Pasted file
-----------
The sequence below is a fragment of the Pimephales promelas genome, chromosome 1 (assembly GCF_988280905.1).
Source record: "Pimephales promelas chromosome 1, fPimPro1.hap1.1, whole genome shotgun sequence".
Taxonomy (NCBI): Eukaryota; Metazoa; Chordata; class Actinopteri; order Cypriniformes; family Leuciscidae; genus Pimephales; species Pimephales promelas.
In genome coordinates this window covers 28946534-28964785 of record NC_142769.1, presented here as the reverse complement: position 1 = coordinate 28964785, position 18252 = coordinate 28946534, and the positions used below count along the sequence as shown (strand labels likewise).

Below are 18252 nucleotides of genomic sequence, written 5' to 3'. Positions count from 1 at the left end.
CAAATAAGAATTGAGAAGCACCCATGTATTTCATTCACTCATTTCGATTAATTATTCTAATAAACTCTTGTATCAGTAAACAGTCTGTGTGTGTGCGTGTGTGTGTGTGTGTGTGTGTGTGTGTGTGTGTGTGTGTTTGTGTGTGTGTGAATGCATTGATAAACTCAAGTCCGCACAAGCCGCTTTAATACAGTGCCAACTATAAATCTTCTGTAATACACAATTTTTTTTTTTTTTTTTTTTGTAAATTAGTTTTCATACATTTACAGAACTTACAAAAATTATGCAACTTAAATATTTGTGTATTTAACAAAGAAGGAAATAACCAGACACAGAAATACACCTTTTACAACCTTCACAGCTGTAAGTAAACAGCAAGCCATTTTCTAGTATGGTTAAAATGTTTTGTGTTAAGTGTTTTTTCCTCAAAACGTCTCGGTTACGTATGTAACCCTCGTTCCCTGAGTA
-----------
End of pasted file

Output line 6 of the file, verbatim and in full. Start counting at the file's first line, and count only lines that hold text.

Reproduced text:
CAAATAAGAATTGAGAAGCACCCATGTATTTCATTCACTCATTTCGATTAATTATTCTAATAAACTCTTGTATCAGTAAACAGTCTGTGTGTGTGCGTGTGTGTGTGTGTGTGTGTGTGTGTGTGTGTGTGTGTGTTTGTGTGTGTGTGAATGCATTGATAAACTCAAGTCCGCACAAGCCGCTTTAATACAGTGCCAACTATAAATCTTCTGTAATACACAATTTTTTTTTTTTTTTTTTTTGTAAATTAGTTTTCATACATTTACAGAACTTACAAAAATTATGCAACTTAAATATTTGTGTATTTAACAAAGAAGGAAATAACCAGACACAGAAATACACCTTTTACAACCTTCACAGCTGTAAGTAAACAGCAAGCCATTTTCTAGTATGGTTAAAATGTTTTGTGTTAAGTGTTTTTTCCTCAAAACGTCTCGGTTACGTATGTAACCCTCGTTCCCTGAGTA